Closures for Winter
December 2, 2013: Acadia is now in winter mode, which means that most of Park Loop Road, including Cadillac Mt. road, is closed. Still open is the Ocean Drive section,from Schooner Head overlook to Otter Cliff Rd., and Jordan Pond area via Jordan Pond Rd. More »
Hawk Watch Update
Are you curious about the recent sightings of migrating raptors on Cadillac Mountain? Keep track of what's happening during the 2012 Hawk Watch by reading the weekly Riding the Winds updates below, written by the 2012 Raptor Intern Matt Wyatt.
Riding the Winds Archives To learn more about raptors and the history of Acadia's Hawk Watch, please browse the following archived Riding the Winds updates from past years, written weekly during their internship by each year's Raptor Intern (listed below).
October 9, 2012 It's that time of the year again. The warm summer air has relinquished itself to the brisk autumn breeze. The leaves of trees have traded their dark green hues for vibrant reds and yellows. The pumpkin has reclaimed its rightful place on front porches and in recipe books everywhere. It's a favorite season for many, and for us hawk-watchers at Acadia National Park, it represents a bittersweet change.
Yesterday was my last day at Hawk Watch helping visitors to watch and learn about the migrating raptors. While it wasn't a busy day on Cadillac Mountain for birds of prey, totaling only four migrants, I was surprised by how many visitors attended our program-in particular, young, budding naturalists. One 5th grade child reminded me of what I was like at 11 years old. She was highly intrigued by raptors, would visit wildlife rehabilitation centers after school, and read all the same nature books. Having traveled the long distance from South Carolina, she was anxious see Acadia's famous hawks and falcons in action. Unfortunately, it was a bad-weather day for migration, and I had only seen three hawks all morning.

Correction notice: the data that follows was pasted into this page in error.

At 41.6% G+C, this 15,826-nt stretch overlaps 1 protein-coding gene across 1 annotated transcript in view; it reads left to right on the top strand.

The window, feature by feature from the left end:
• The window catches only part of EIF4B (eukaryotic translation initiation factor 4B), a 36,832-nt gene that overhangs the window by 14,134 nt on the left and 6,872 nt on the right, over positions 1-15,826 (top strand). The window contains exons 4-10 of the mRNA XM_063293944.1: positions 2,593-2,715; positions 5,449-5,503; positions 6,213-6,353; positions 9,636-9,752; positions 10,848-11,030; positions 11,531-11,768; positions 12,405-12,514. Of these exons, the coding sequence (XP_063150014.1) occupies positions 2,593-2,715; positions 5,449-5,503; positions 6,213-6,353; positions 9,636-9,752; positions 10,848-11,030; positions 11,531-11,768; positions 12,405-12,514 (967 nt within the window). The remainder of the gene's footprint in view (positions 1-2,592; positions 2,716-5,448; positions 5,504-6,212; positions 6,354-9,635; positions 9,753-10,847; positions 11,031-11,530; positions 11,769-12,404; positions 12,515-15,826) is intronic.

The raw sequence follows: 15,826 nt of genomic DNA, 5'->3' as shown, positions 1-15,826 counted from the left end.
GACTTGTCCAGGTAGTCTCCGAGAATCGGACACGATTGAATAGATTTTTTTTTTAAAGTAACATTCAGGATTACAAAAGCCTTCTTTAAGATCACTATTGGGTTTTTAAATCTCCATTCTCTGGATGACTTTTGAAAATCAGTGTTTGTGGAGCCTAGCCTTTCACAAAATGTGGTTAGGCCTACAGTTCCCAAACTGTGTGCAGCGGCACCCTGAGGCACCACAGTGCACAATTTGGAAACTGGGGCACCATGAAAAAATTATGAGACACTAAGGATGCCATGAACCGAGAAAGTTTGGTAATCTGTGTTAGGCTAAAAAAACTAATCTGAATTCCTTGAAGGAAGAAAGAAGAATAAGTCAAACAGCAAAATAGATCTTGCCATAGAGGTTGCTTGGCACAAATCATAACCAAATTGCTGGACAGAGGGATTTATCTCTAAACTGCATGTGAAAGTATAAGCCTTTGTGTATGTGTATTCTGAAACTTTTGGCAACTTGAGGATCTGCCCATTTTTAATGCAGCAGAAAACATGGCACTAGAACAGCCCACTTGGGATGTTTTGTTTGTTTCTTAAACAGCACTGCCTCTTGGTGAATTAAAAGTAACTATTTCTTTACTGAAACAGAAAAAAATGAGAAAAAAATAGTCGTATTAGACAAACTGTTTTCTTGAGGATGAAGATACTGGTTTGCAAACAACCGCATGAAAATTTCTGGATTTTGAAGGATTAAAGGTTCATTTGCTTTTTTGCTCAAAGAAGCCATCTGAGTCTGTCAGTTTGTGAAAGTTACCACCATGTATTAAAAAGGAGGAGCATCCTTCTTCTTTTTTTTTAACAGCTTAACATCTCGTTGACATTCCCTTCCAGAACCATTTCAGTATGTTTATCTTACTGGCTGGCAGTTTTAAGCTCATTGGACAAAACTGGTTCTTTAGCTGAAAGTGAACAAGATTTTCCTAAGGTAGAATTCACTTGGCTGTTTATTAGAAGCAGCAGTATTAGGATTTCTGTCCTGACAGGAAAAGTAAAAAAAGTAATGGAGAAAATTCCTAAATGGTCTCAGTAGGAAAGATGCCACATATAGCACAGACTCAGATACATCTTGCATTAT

You could read the disappointment on her face. She understood wildlife watching, how it was random and unguaranteed, but that didn't help to wipe away her crushed feelings. Hoping to make her feel better, I gathered her and the other children together to learn about raptor hunting and flight using a preserved Sharp-shinned Hawk, Barred Owl wing, and American Kestrel tail feather. She instantly brightened at the sight of the hawk, and before I could even finish my questions, she would throw her hand up, eager to tell me everything she had learned about raptors in school. She had clearly done her homework.
By the end of the lesson, she looked satisfied; the day was saved. She had not only learned lots of new facts but also had demonstrated how 'bird-smart' she was. As she started to leave, her parents told me she wanted to be a wildlife veterinarian, exactly as I had wanted at her age. It was all too familiar. I knew with the proper encouragement and support, she could fulfill those dreams. I couldn't help but think what an experience like Hawk Watch might have been for her. Then, I started wondering about all the other kids in the group, who might become the next great biologist, nature writer, or conservationist. That's when it happened.
"Bird!" Announced the ranger. The large white patch on its rump gave it away instantly; the long tail and wings held in a 'V' confirmed it. It was a Northern Harrier, an owl-like-faced raptor commonly seen, but in fewer numbers (average 73 sightings per season!). She jumped up, lifted her binoculars, and let out a long, "Wooooow!" The moment was brief, but that's all it took. It was the last bird we saw that day. As my last day at Hawk Watch, it was the last time I'd share the amazing world of raptors with a visitor as this year's Raptor Intern.
While we were taking down the Hawk Watch signs to leave that day, I reflected on the season rapidly coming to an end. I had seen hundreds of hawks migrating south and spoken to thousands of visitors, some from distant places across the globe. Yet, the memories that spoke the loudest were spent teaching youth about raptors. Hawk Watch provided amazing opportunities to engage youth, and before I had come to Acadia National Park, I hadn't known how fulfilling that was. Now, as I move forward in my career, I'll leave Cadillac Mountain not only with many great experiences, but also a new found direction: to inspire youth to become life-long investigators of the natural world around them. Of course, I see no harm in biasing them towards birds of prey.
-Matt Wyatt, Raptor Intern, Acadia National Park
September 27, 2012 Three-hundred and twenty-one raptors. An incredible final count for the largest migration day I've witnessed this year at Acadia National Park's Hawk Watch. Before this fall, the most raptors I had spotted in one day was a whopping eight Red-tailed Hawks, all perched on highway signs along the road to my parents' house in Tennessee. I know that when I drive down that road again, I'll remember what it was like to see so many raptors soaring over Cadillac Mountain that day.